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Conversations with Kinsale Drake

Today we’d like to introduce you to Kinsale Drake.

Hi Kinsale, can you start by introducing yourself? We’d love to learn more about how you got to where you are today?
My writing journey started as a little kid… I was a pretty shy kid for most of my childhood and I loved reading. I didn’t share my writing with many people, but I would always start these grand novel ideas, like murder mysteries or fantasy stories and never finish them. I wrote short stories for fun, and then poetry. It wasn’t anything where I felt an immediate click, but I enjoyed reading it. Then in high school, I read “The Round House” by Louise Erdrich and fell into the world of Native Renaissance literature. I wanted to experiment with writing more poetry, and that’s when I decided to submit my work to some prizes. I didn’t think too much of it, but then in my second year of submitting to the Scholastic Art and Writing Awards, I was nominated to become a National Student Poet by the President’s Committee on the Arts and Humanities, the Alliance for Young Artists & Writers, and the Library of Congress. That changed my whole life because the program gave me time and space to write more and meet other young poets. I learned how to lead workshops and give readings, and after that, I kept writing and submitting my workplaces. There were some things I definitely ran headfirst into, like performing for really curated spaces. Tokenization was definitely rampant. But it did teach me how to handle readings, panels, that sort of thing. And after that, I had a bit more autonomy over what I wanted to join, what communities I wanted to share words with.

I was a First Peoples Fund Fellow, I joined a poetry group in college, and I was an inaugural Indigenous Nations Poets Fellow, but all that came from gaining confidence in my writing. And it came from the community. I think folks have this image in their head of a lone writer, curled up in an armchair and scribbling, but what has kept me writing are all these relationships I’ve gotten to build with other artists.

That’s really what Changing Wxman Collective started off as. I wanted a space where Black, Indigenous, and POC artists could submit their work and know it would be treated with utmost care and respect. Since then, we’ve hosted so many lovely workshops and collaborated with local artists to bring those spaces to Los Angeles and elsewhere. It’s tough to juggle sometimes, but well worth it.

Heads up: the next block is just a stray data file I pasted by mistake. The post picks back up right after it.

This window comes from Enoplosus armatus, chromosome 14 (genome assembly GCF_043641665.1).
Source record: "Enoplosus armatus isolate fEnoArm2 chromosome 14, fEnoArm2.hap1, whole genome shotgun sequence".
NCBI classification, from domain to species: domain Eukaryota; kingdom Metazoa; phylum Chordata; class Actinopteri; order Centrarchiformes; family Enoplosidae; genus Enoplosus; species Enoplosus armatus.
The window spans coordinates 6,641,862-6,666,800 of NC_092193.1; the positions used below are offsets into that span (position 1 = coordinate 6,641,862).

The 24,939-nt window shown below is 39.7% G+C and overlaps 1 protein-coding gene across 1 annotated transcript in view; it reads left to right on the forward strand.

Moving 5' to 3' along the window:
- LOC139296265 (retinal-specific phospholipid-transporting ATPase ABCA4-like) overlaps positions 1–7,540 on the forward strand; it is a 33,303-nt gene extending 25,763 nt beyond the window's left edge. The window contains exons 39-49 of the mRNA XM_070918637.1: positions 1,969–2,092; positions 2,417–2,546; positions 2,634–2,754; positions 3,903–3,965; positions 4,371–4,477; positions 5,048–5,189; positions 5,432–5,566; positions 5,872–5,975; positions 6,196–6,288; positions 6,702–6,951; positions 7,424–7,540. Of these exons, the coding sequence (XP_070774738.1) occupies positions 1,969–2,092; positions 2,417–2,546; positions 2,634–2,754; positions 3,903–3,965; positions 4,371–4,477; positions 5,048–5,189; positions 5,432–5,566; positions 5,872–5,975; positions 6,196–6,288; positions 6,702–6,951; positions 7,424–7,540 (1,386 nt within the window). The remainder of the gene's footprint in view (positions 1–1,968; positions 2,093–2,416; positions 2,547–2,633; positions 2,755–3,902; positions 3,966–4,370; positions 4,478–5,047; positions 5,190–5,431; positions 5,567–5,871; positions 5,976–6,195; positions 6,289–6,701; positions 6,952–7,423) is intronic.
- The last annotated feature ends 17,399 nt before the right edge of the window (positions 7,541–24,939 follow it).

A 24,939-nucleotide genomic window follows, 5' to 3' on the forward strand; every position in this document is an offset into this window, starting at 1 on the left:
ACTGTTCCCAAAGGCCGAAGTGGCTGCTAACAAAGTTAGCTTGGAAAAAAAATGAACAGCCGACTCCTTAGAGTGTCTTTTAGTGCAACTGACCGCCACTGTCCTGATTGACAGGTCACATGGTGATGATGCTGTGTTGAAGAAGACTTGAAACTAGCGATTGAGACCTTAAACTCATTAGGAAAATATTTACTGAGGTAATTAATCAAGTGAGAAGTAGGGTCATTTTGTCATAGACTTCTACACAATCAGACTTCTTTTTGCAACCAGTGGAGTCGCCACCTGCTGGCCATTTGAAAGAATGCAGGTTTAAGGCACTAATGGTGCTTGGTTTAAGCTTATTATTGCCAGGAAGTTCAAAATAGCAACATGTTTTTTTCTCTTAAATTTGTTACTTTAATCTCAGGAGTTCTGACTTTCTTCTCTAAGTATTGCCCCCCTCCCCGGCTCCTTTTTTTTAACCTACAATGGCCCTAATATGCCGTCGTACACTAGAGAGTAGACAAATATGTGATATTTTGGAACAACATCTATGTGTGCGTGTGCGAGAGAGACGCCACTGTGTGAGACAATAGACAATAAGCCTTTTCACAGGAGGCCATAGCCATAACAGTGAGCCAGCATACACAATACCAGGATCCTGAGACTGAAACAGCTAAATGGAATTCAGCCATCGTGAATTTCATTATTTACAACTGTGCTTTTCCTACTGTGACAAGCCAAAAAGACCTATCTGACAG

Besides that work, I’ve been touring for my first zine, “Hummingbird Heart,” which was published through Abalone Mountain Press earlier this year. I’m Diné and Abalone is totally Diné woman-run. But I say “touring” because it’s just kind of reading wherever you’re invited to read. It was a fun project to collaborate on with Alice Mao, who did the gorgeous art in the zine, and every event so far has felt really fulfilling. Usually, it’s a lot of young artists in a space, just enjoying poetry and music and making connections. But I’m excited because I get to teach poetry or read this summer everywhere from the San Francisco Botanical Gardens to a downtown tea house.

Would you say it’s been a smooth road, and if not what are some of the biggest challenges you’ve faced along the way?
I remember wanting to be an author; but not feeling anything clicking until — and I remember this — reading Leslie Marmon Silko and Louise Erdrich for the first time and realizing, “Oh, I can write about ancestry and stories this way… People are doing that, they have done it before.” And they gave me an entire vocabulary of how to navigate the specific grief of losing an elder, for example. Or weaving certain elements into the technical practices of Indigenous poetics. There’s really an entire world of “poetry ancestors,” which is what Joy Harjo calls them. And there have been incredibly supportive communities, like Indigenous Nations Poets, which have helped me realize what is possible in terms of being a writer, and knowing there is space for me.